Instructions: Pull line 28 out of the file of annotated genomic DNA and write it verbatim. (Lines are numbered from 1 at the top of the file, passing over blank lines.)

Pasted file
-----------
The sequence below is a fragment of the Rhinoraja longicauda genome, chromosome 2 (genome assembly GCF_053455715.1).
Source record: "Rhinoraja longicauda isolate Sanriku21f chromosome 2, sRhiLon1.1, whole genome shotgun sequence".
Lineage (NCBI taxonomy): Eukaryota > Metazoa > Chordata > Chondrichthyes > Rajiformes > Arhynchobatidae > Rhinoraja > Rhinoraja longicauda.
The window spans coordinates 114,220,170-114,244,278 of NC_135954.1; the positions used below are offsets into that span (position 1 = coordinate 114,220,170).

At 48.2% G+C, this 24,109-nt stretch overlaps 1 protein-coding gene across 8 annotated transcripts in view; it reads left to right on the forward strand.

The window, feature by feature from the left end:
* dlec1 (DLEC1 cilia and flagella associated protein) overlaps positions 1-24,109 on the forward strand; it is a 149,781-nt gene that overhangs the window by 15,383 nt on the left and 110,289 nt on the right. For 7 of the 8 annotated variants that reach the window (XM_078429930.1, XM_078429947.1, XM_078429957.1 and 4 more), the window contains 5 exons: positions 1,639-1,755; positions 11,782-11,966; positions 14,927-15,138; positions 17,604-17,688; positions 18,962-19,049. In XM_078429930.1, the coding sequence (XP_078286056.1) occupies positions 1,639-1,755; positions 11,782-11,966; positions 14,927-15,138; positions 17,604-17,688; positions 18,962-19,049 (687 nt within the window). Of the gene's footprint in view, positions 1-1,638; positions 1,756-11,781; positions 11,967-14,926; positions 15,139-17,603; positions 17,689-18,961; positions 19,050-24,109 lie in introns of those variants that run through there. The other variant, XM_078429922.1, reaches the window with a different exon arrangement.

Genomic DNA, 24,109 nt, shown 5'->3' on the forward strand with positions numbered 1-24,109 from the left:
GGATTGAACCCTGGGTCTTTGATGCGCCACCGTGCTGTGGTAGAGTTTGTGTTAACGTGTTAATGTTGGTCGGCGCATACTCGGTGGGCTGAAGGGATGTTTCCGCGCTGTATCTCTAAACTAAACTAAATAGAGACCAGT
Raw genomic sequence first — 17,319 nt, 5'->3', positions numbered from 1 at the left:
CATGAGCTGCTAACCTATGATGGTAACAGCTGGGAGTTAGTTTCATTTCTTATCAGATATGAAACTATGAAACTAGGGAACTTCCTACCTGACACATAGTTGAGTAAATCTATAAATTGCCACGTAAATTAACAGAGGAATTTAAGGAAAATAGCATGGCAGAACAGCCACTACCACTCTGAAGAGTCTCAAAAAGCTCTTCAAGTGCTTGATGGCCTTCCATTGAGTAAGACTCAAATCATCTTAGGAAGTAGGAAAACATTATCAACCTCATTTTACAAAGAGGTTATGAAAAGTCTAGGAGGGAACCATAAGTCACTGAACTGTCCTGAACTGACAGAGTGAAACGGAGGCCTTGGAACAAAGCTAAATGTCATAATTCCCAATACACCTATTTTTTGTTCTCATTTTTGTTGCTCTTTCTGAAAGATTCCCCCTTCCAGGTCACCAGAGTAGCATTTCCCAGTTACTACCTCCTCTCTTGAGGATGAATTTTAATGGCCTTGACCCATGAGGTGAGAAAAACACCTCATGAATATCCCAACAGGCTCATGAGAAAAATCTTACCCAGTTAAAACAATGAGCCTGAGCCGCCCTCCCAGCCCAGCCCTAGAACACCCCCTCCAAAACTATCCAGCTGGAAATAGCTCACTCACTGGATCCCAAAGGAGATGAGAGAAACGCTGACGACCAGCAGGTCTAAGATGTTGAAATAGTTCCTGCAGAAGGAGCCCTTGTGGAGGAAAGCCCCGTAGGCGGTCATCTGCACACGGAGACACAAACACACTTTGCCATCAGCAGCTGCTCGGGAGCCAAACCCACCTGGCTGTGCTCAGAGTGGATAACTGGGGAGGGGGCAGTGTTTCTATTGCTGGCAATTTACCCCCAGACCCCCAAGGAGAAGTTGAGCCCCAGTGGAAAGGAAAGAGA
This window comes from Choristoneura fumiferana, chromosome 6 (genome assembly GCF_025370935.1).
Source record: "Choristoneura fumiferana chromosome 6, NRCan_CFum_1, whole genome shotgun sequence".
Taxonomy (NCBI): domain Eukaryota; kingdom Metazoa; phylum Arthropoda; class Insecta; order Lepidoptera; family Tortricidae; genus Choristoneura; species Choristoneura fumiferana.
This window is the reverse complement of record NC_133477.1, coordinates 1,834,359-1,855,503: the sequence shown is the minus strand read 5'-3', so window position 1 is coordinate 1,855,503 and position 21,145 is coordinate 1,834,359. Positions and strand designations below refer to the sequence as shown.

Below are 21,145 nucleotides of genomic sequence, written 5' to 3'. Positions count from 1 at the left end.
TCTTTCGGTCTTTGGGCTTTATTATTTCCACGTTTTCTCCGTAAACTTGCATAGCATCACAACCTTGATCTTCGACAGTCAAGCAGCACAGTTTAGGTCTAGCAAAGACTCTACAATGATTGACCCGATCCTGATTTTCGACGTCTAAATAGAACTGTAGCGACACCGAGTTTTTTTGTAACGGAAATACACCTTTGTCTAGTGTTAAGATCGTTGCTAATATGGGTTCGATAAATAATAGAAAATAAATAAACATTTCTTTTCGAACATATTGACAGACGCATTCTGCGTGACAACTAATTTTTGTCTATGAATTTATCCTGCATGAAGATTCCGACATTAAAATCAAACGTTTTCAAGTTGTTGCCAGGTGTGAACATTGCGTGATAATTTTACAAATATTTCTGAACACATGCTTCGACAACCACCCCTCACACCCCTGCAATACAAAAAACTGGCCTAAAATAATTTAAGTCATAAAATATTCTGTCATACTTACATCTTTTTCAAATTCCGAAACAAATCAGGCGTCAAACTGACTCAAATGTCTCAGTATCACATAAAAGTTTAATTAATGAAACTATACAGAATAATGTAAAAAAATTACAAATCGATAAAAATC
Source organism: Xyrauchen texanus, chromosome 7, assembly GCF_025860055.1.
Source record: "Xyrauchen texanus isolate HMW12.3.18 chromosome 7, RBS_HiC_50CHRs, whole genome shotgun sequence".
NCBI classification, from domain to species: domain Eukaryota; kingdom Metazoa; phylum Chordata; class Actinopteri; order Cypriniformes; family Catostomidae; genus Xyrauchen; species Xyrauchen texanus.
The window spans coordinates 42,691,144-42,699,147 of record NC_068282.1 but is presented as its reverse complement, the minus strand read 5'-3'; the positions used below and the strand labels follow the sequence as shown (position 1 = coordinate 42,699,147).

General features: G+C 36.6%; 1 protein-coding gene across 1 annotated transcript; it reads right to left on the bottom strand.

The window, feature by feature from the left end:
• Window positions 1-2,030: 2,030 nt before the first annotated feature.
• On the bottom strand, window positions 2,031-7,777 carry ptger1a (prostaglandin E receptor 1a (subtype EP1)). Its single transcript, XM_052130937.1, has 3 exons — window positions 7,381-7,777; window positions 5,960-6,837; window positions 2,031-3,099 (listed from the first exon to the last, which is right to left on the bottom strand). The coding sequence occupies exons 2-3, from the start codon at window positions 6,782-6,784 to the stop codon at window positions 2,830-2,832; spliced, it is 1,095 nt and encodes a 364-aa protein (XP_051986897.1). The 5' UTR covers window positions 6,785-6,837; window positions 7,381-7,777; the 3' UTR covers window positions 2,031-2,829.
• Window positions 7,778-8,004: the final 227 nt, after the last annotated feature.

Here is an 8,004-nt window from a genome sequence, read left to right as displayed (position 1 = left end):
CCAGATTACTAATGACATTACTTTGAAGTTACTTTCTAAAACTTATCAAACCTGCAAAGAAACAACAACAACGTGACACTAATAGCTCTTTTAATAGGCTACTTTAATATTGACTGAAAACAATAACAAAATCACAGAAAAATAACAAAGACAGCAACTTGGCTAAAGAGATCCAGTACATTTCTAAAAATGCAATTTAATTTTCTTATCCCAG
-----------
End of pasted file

CCAGATTACTAATGACATTACTTTGAAGTTACTTTCTAAAACTTATCAAACCTGCAAAGAAACAACAACAACGTGACACTAATAGCTCTTTTAATAGGCTACTTTAATATTGACTGAAAACAATAACAAAATCACAGAAAAATAACAAAGACAGCAACTTGGCTAAAGAGATCCAGTACATTTCTAAAAATGCAATTTAATTTTCTTATCCCAG